Single vision lenses are used to correct one type of visual problem: near, distant or astigmatism. They are cheap and will most likely be what your optometrist prescribes. 



Bifocal lenses are prescribed for people with multiple vision problems. They are multifocal which essentially means they have two sections, at the top to correct distant vision problems and at the bottom to correct near vision problems. 

The biggest issue with bifocal lenses is that they have a visible separation between near and distant visions. It is worth noting, however, that most people get used to this after a period of time. 



Trifocal lenses are similar to bifocals in that they have a section in the middle to correct intermediate vision problems. Intermediate vision correction helps when you need to view tasks at arm-length such as computer work or viewing the speedometer of a car. 



Progressive lenses are a variation of bifocal and trifocal lenses. The only difference is that the transition between each field of vision is seamless. 


Choosing Your Lens

When it comes to choosing your lens, you have several options. 


Glass Lenses 

Glass lenses have excellent visual acuity but tend to lean on the heavy side and are prone to cracking and shattering. 


Plastic Lenses

Plastic lenses are cheaper, lighter and often produce similar results to their glass counterparts. 


High-Index Plastic Lenses

If you are looking for thin lenses, consider these. They are light, durable, and provide better for cosmetic purposes. The downside though, is that they tend to reflect more light. So it's a good idea to add an anti-reflective coating to reduce glare.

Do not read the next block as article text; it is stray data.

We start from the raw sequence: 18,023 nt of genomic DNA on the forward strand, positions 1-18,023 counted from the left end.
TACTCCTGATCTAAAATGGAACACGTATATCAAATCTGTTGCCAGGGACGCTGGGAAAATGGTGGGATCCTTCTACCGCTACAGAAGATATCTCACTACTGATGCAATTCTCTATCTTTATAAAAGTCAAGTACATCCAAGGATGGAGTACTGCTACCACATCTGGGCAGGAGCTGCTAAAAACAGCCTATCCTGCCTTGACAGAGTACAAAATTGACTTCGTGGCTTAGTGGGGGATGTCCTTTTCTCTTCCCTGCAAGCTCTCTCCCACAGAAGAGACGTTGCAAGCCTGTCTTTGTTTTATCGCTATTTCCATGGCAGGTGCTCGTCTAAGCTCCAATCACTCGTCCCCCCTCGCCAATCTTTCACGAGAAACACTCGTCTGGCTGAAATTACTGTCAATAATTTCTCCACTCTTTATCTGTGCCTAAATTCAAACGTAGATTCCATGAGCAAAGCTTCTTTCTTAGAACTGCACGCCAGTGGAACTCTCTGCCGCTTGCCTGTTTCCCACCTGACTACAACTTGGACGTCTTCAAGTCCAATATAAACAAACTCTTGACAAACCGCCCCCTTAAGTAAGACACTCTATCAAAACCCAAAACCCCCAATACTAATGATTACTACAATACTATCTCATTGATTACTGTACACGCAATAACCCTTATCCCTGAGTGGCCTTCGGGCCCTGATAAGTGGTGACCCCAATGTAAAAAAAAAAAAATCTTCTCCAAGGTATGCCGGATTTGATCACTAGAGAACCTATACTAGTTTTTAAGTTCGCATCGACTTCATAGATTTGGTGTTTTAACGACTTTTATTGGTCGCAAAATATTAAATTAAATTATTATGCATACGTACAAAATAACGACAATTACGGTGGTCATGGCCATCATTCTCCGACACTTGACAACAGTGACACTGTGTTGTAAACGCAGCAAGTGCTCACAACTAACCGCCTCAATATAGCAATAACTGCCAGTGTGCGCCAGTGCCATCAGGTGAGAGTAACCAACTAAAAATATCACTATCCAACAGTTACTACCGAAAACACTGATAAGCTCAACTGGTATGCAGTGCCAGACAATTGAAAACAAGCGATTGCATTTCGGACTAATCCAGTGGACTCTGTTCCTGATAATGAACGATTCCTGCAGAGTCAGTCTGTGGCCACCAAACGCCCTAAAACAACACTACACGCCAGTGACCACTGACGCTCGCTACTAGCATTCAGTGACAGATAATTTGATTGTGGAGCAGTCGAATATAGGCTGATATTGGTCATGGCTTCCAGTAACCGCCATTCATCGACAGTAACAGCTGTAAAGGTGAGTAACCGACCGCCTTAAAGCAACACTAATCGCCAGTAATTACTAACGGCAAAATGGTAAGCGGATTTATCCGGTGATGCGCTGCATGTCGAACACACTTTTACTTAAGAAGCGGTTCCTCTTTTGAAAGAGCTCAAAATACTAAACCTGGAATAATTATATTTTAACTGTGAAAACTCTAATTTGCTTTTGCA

Polycarbonate lenses are recommended for sport activities, children’s eyewear and safety glasses. They are lightweight and impact resistant, making cracks and shattering something less to worry about. 


Trivex Lenses

Trivex lenses are made out of lightweight and durable plastic. They are slightly thicker than high-index plastic lenses, but thinner than basic plastic lenses. Consider these if you expect to work in high-risk environments. 


Aspheric Lenses 

The flat and thin characteristics of aspheric lenses make them a great choice for prescriptions that require thick lenses. 


Photochromic (Transition Lenses)

Photochromic or transition lenses are a popular choice for many people as they darken when exposed to UV rays which eliminates the need for sunglasses.


When to Consider Contact Lenses

The pros and cons of using contact lenses over glasses comes down to personal preference.

Glasses give you the option to put on and take off any time you like. The downside is they are uncomfortable to wear for long periods of time - especially since they rest at the bridge of your nose. Furthermore, a narrow edge of vision is something you can expect when you use glasses. 

Contact lenses on the other hand provide the most natural vision possible. Not only are they cosmetically appealing, you don’t have to deal with some of the inconveniences native to glasses such as distortion and glare. 

You have options between daily contact lenses which are worn during the day and taken off or disposed of at night, and monthly contact lenses which can be worn for a longer period of time. Check out our guide to learn the differences between both. 

However, contact lenses are cumbersome to maintain. Care must be taken in cleaning and maintaining them - which, if not done well, can lead to serious eye infections.


Final Thoughts 

To recap what was discussed, before taking a trip to the optician or shopping glasses online, book a visit to an optometrist to get an accurate prescription to correct your vision. 

If a visit is out of a question, that's fine too; you can reach out to a mobile optometrist for a standard or comprehensive eye examination. 

This article is meant as a guide and should not be taken as a rigorous standard. Click this link to browse through our large selection of glasses.